Modeling the effect of variation in sagittal curvature on the force required to produce a follower load in the lumbar spine

Judith R. Meakin, Richard M. Aspden

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8 Citations (Scopus)
2 Downloads (Pure)

Abstract

The aim of this study was to investigate how the forces required to stabilize the lumbar spine in the standing posture may be affected by variation in its shape. A two-dimensional model of the lumbar spine in the sagittal plane was developed that included a simplified representation of the lumbar extensor muscles. The shape of the model was varied by changing both the magnitude and distribution of the lumbar curvature. The forces required to produce a resultant load traveling along a path as close to the vertebral body centroids as possible (a follower load) were determined. In general, the forces required to produce a follower load increased as the curvature became larger and more evenly distributed. The results suggest that the requirements of the lumbar muscles to maintain spinal stability in vivo will vary between individuals. This has implications for understanding the role of spinal curvature and muscle atrophy in back pain.

Original languageEnglish
Article number1250013
Number of pages10
JournalJournal of mechanics in medicine and biology
Volume12
Issue number1
DOIs
Publication statusPublished - Mar 2012

Keywords

  • lumbar spine
  • shape
  • model
  • muscle forces
  • stability
  • follower load

Cite this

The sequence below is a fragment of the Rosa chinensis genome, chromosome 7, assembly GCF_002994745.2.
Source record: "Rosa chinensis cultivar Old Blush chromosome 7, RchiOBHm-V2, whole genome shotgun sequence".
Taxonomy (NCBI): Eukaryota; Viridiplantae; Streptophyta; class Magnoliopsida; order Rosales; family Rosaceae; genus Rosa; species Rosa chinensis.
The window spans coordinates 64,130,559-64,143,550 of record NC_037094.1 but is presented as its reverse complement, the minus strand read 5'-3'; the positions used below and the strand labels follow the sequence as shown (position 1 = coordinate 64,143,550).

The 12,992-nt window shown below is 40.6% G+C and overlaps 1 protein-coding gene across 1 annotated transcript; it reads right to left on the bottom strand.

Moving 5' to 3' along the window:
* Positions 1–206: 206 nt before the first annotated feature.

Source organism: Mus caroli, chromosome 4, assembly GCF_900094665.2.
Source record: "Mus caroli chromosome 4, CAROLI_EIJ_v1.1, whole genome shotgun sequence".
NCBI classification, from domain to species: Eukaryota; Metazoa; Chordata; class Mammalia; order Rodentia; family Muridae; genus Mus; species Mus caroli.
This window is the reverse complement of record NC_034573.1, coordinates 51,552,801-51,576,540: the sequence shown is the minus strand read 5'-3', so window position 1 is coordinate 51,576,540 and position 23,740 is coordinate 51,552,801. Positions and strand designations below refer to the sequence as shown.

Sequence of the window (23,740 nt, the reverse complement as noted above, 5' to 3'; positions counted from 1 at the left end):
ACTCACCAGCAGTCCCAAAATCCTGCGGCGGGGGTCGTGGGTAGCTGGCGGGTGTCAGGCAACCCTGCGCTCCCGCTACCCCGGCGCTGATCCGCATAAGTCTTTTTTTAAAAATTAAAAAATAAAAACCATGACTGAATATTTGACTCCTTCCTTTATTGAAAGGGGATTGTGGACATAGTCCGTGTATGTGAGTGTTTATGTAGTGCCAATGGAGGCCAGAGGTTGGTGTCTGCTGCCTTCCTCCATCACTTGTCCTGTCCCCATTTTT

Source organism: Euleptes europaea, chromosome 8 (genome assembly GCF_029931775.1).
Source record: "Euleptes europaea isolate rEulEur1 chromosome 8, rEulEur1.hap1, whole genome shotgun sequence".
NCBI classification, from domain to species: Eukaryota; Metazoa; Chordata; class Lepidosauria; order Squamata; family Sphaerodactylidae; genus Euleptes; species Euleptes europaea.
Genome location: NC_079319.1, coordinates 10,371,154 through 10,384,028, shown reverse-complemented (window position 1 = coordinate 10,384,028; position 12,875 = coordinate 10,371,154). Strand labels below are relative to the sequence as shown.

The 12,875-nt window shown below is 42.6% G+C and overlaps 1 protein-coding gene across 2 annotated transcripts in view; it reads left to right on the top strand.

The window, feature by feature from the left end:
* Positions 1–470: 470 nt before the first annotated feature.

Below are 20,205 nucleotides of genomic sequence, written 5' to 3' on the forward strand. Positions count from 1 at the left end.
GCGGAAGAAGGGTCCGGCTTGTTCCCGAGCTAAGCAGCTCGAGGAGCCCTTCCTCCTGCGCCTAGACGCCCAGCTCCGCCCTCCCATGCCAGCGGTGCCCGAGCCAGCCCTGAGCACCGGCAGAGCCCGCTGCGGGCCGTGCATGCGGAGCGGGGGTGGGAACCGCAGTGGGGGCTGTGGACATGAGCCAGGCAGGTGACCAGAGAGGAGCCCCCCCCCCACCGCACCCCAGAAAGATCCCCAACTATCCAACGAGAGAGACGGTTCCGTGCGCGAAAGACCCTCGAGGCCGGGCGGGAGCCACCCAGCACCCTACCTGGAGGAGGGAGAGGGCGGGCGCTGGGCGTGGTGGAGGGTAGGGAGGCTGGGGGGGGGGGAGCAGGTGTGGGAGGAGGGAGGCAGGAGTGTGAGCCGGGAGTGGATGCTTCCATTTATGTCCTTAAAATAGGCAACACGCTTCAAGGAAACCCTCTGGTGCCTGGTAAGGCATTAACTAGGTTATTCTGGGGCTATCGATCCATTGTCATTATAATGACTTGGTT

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AB - The aim of this study was to investigate how the forces required to stabilize the lumbar spine in the standing posture may be affected by variation in its shape. A two-dimensional model of the lumbar spine in the sagittal plane was developed that included a simplified representation of the lumbar extensor muscles. The shape of the model was varied by changing both the magnitude and distribution of the lumbar curvature. The forces required to produce a resultant load traveling along a path as close to the vertebral body centroids as possible (a follower load) were determined. In general, the forces required to produce a follower load increased as the curvature became larger and more evenly distributed. The results suggest that the requirements of the lumbar muscles to maintain spinal stability in vivo will vary between individuals. This has implications for understanding the role of spinal curvature and muscle atrophy in back pain.

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